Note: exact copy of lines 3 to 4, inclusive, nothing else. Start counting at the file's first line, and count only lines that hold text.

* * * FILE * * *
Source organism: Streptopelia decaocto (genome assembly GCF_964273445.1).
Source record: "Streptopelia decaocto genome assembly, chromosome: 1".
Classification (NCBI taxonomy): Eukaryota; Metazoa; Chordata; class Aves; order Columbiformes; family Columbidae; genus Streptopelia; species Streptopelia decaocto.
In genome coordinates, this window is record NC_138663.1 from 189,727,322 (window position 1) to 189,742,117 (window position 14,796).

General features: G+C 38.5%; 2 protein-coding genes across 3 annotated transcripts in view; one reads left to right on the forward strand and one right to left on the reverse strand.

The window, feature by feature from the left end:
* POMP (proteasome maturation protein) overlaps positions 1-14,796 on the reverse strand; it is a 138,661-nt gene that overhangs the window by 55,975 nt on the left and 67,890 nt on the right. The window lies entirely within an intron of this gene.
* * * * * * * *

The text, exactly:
Classification (NCBI taxonomy): Eukaryota; Metazoa; Chordata; class Aves; order Columbiformes; family Columbidae; genus Streptopelia; species Streptopelia decaocto.
In genome coordinates, this window is record NC_138663.1 from 189,727,322 (window position 1) to 189,742,117 (window position 14,796).